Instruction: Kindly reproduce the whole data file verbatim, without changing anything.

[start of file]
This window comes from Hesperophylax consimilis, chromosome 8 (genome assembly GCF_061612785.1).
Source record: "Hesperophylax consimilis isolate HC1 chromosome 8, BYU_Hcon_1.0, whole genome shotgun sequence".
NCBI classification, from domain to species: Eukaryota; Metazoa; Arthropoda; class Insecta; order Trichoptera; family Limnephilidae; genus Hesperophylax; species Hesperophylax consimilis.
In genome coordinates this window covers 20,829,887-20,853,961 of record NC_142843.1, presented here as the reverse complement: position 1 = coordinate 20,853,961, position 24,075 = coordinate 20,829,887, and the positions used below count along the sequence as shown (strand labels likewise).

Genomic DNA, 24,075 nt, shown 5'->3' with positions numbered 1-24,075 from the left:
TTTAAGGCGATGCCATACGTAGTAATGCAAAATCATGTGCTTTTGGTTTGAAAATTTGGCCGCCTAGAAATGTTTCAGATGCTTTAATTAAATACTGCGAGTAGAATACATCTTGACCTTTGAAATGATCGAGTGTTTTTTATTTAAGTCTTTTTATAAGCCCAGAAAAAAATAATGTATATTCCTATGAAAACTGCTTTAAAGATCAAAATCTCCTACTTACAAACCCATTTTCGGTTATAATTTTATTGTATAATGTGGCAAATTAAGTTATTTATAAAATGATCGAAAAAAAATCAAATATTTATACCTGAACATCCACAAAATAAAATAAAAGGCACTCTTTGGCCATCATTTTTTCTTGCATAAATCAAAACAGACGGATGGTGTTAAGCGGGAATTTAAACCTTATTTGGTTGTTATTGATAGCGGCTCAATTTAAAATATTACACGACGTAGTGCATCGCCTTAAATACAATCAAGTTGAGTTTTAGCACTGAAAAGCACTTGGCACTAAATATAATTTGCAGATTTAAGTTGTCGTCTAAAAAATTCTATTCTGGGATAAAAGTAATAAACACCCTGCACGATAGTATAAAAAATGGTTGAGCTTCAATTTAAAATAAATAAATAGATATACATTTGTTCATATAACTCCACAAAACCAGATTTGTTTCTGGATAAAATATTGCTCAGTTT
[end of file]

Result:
This window comes from Hesperophylax consimilis, chromosome 8 (genome assembly GCF_061612785.1).
Source record: "Hesperophylax consimilis isolate HC1 chromosome 8, BYU_Hcon_1.0, whole genome shotgun sequence".
NCBI classification, from domain to species: Eukaryota; Metazoa; Arthropoda; class Insecta; order Trichoptera; family Limnephilidae; genus Hesperophylax; species Hesperophylax consimilis.
In genome coordinates this window covers 20,829,887-20,853,961 of record NC_142843.1, presented here as the reverse complement: position 1 = coordinate 20,853,961, position 24,075 = coordinate 20,829,887, and the positions used below count along the sequence as shown (strand labels likewise).

Genomic DNA, 24,075 nt, shown 5'->3' with positions numbered 1-24,075 from the left:
TTTAAGGCGATGCCATACGTAGTAATGCAAAATCATGTGCTTTTGGTTTGAAAATTTGGCCGCCTAGAAATGTTTCAGATGCTTTAATTAAATACTGCGAGTAGAATACATCTTGACCTTTGAAATGATCGAGTGTTTTTTATTTAAGTCTTTTTATAAGCCCAGAAAAAAATAATGTATATTCCTATGAAAACTGCTTTAAAGATCAAAATCTCCTACTTACAAACCCATTTTCGGTTATAATTTTATTGTATAATGTGGCAAATTAAGTTATTTATAAAATGATCGAAAAAAAATCAAATATTTATACCTGAACATCCACAAAATAAAATAAAAGGCACTCTTTGGCCATCATTTTTTCTTGCATAAATCAAAACAGACGGATGGTGTTAAGCGGGAATTTAAACCTTATTTGGTTGTTATTGATAGCGGCTCAATTTAAAATATTACACGACGTAGTGCATCGCCTTAAATACAATCAAGTTGAGTTTTAGCACTGAAAAGCACTTGGCACTAAATATAATTTGCAGATTTAAGTTGTCGTCTAAAAAATTCTATTCTGGGATAAAAGTAATAAACACCCTGCACGATAGTATAAAAAATGGTTGAGCTTCAATTTAAAATAAATAAATAGATATACATTTGTTCATATAACTCCACAAAACCAGATTTGTTTCTGGATAAAATATTGCTCAGTTT